The Letterhead and the Logo
When preparing for General Congregation 2020 a letterhead (mainly for print materials) and a logo (mainly for web-based materials) were prepared. You will find an explanation of both below. In recognition of the postponement of the GC to 2021 we wanted to find a new logo that would reflect the new reality. This new reality includes the fact that a General Congregation post-Covid-19 will be a very different to the one we would have had in 2020 had the pandemic not swept through our world and we wanted a logo that captured that in some way.
The invitation was to be creative in approaching designing the new logo. The logo has therefore been re-designed to include an image of the virus in place of the first 0 in the year 2021. In addition, the second zero, indicating the year 2020, has been dimmed and overlaid with a 1 to signify the new year for the General Congregation. We are very happy with the new logo and hope you enjoy it too.
Logo for GC 2020
The GC2020 letterhead was designed by Susan Daily IBVM. Here, Sr Jane Livesey CJ explains the meaning behind the image.
The General Congregation (GC) 2020 letterhead and logo both find their origins in the Just Soul vision of Mary Ward, the foundress of the Congregatio Jesu and the Institute of the Blessed Virgin Mary, in 1615. The Just Soul was the third and last of the three key understandings of Mary Ward that led to her desire to found a congregation of apostolic women religious based on the model of the Society of Jesus. In the first of these, in 1609, known as the Glory Vision, she understood that her vocation was not, as she had thought up to that point, to be a member of the Poor Clare order, but to “some other thing”, as yet unknown, but much “more to the glory of God”. In the second, in 1611, known as “Take the same of the Society”, she understood that her fledgling congregation should adopt the Constitutions of the Society of Jesus. This was a natural development of her formation in the Ignatian spiritual tradition through a series of Jesuit spiritual directors.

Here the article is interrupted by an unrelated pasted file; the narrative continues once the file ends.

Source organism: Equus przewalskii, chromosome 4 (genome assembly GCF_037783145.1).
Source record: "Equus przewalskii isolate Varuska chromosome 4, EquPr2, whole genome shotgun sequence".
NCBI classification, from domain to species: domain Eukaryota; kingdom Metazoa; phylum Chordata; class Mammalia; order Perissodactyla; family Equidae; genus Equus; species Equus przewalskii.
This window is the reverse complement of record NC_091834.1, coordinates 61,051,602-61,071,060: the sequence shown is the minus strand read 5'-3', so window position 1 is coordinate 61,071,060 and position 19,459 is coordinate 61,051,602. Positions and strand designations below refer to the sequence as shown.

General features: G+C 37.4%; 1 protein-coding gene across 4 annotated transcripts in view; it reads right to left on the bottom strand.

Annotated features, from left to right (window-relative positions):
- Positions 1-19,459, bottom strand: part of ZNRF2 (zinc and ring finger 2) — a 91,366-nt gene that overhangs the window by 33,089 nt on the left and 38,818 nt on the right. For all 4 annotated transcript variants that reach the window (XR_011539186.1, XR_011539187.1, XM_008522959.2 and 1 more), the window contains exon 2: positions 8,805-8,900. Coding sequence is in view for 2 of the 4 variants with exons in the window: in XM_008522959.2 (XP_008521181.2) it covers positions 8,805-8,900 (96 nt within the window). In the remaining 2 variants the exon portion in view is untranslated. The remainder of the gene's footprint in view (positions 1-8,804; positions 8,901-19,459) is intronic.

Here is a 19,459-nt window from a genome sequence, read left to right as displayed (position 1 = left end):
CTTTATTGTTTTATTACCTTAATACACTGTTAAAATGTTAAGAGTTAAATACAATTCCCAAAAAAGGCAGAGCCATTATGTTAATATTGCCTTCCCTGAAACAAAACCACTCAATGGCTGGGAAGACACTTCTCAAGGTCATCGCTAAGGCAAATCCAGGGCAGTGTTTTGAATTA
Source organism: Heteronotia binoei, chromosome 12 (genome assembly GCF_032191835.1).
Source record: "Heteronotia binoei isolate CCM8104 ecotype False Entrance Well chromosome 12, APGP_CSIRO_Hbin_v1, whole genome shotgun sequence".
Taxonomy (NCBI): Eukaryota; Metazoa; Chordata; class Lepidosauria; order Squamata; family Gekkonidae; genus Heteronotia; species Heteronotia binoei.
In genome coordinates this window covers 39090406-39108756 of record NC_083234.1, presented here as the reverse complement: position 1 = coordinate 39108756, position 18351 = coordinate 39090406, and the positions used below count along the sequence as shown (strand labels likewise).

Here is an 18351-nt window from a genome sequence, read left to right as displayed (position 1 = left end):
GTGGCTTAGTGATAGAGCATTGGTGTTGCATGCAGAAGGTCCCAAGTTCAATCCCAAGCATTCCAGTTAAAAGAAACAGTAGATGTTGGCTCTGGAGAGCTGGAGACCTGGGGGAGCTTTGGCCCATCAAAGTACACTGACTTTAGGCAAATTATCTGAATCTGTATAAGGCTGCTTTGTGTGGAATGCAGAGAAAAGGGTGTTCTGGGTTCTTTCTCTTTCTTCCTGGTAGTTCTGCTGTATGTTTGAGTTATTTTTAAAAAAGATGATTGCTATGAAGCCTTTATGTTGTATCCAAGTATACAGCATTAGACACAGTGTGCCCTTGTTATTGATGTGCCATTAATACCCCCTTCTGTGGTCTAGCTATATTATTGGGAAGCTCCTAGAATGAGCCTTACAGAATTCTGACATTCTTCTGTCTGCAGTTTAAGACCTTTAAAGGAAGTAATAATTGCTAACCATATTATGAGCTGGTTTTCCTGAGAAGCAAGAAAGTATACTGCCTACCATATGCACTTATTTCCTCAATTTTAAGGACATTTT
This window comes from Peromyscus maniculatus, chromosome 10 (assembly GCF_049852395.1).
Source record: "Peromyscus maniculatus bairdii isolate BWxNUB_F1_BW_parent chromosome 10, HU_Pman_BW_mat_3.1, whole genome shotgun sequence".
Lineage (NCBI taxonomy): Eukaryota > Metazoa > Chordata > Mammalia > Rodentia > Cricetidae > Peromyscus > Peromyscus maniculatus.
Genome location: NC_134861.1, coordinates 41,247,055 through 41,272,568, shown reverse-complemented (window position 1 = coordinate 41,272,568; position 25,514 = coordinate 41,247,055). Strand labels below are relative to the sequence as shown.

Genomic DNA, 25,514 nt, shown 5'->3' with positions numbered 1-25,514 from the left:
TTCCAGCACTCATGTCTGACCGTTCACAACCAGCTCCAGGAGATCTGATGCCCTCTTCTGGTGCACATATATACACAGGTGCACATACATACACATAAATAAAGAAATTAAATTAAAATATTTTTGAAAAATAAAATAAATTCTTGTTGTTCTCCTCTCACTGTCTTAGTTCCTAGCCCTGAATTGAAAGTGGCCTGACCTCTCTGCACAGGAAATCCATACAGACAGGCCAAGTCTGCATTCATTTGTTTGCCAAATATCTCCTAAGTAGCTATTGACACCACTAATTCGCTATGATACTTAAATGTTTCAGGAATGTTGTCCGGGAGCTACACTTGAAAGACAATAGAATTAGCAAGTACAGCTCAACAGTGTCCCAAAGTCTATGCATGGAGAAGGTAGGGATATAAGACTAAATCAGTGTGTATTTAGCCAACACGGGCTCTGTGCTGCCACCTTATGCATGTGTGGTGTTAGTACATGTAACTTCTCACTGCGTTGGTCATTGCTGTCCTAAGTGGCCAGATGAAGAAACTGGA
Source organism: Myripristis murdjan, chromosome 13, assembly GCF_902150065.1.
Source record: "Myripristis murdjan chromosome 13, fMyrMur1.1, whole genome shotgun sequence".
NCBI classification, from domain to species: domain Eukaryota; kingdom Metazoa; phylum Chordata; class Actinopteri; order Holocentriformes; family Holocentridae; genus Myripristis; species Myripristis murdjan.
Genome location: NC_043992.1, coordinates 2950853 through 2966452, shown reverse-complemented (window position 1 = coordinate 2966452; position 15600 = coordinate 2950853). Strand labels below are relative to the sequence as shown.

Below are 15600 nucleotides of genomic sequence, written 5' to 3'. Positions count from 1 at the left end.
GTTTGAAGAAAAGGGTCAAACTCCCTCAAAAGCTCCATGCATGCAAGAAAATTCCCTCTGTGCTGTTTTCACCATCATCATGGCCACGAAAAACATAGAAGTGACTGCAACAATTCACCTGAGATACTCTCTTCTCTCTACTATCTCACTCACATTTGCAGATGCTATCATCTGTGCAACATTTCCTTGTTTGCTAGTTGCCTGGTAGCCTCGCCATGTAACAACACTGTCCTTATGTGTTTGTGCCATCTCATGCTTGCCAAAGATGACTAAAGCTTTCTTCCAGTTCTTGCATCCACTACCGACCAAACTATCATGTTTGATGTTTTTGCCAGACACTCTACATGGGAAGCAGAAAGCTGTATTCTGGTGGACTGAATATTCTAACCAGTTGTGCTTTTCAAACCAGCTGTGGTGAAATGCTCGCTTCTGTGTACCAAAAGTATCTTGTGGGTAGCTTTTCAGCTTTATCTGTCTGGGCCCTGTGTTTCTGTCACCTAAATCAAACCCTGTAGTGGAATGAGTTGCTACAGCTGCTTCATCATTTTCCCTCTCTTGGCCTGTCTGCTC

In the third key understanding, the Just Soul, Mary Ward was shown what she called “a certain clear and perfect estate” which was “altogether needful for those who would well discharge the duties of the Institute”. She identified three characteristic virtues of that “estate”: freedom – that is, the freedom to “refer all to God”, thus being in right relationship with God; justice – not the justice of the law courts but the justice of being in right relationship with others [and today we would include in that creation, “our common home”] and sincerity – that is, “that we be such as we appear and appear such as we are”, being in right relationship with oneself.
For us, the Just Soul and its virtues are the “prism” through which we live out our inheritance as an Ignatian congregation, rooted in the Spiritual Exercises of St Ignatius and with the Constitutions of the Society of Jesus as our particular law, finally granted to us by the Church in 2003, almost four hundred years after Mary Ward had originally sought it.
It is for that reason that those three key Just Soul virtues are integral to our forthcoming General Congregation. That is why they appear in both the General Congregation letterhead and the logo. However, of equal significance is that the purpose of those virtues is to better fit us as women on mission in our world – sharing the mission of Christ through our lives and through our ministries. Being missioned, being “sent”, in companionship with Christ and with one another, is what identifies us as Ignatian women. The image of the letterhead and the logo tries to reflect our vocation as companions in the Lord at the service our sisters and brothers in our world. The “dance” of the two figures reflects our belief that we must “co-create” the future of our mission. It is a shared responsibility and the General Congregation is a significant event in our efforts to co-create our mission into the future, in fidelity to the charism of our foundress, the Venerable Mary Ward.